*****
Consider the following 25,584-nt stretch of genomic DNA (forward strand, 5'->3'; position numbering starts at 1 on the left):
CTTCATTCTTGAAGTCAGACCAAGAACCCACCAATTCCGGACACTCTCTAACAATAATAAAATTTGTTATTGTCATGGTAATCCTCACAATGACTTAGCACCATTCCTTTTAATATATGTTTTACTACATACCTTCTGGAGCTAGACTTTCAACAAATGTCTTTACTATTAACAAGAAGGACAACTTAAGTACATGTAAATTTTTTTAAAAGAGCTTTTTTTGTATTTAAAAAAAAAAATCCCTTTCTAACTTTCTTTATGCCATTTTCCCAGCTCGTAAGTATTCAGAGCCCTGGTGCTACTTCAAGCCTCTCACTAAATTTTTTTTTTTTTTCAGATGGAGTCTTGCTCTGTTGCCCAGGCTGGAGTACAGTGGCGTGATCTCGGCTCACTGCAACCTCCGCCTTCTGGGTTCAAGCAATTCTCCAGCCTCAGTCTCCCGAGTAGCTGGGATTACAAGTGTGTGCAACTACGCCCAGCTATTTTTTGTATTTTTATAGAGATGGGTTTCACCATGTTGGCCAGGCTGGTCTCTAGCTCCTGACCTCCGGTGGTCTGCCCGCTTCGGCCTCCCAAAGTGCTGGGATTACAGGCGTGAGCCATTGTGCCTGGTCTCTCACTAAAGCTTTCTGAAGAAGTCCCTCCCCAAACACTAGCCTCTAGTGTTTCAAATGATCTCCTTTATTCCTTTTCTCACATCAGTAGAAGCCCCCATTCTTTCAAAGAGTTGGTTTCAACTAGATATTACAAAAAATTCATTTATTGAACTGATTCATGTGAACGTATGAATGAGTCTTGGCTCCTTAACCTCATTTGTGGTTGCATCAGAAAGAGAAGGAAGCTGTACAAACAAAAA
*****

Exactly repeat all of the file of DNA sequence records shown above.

Consider the following 25,584-nt stretch of genomic DNA (forward strand, 5'->3'; position numbering starts at 1 on the left):
CTTCATTCTTGAAGTCAGACCAAGAACCCACCAATTCCGGACACTCTCTAACAATAATAAAATTTGTTATTGTCATGGTAATCCTCACAATGACTTAGCACCATTCCTTTTAATATATGTTTTACTACATACCTTCTGGAGCTAGACTTTCAACAAATGTCTTTACTATTAACAAGAAGGACAACTTAAGTACATGTAAATTTTTTTAAAAGAGCTTTTTTTGTATTTAAAAAAAAAAATCCCTTTCTAACTTTCTTTATGCCATTTTCCCAGCTCGTAAGTATTCAGAGCCCTGGTGCTACTTCAAGCCTCTCACTAAATTTTTTTTTTTTTTCAGATGGAGTCTTGCTCTGTTGCCCAGGCTGGAGTACAGTGGCGTGATCTCGGCTCACTGCAACCTCCGCCTTCTGGGTTCAAGCAATTCTCCAGCCTCAGTCTCCCGAGTAGCTGGGATTACAAGTGTGTGCAACTACGCCCAGCTATTTTTTGTATTTTTATAGAGATGGGTTTCACCATGTTGGCCAGGCTGGTCTCTAGCTCCTGACCTCCGGTGGTCTGCCCGCTTCGGCCTCCCAAAGTGCTGGGATTACAGGCGTGAGCCATTGTGCCTGGTCTCTCACTAAAGCTTTCTGAAGAAGTCCCTCCCCAAACACTAGCCTCTAGTGTTTCAAATGATCTCCTTTATTCCTTTTCTCACATCAGTAGAAGCCCCCATTCTTTCAAAGAGTTGGTTTCAACTAGATATTACAAAAAATTCATTTATTGAACTGATTCATGTGAACGTATGAATGAGTCTTGGCTCCTTAACCTCATTTGTGGTTGCATCAGAAAGAGAAGGAAGCTGTACAAACAAAAA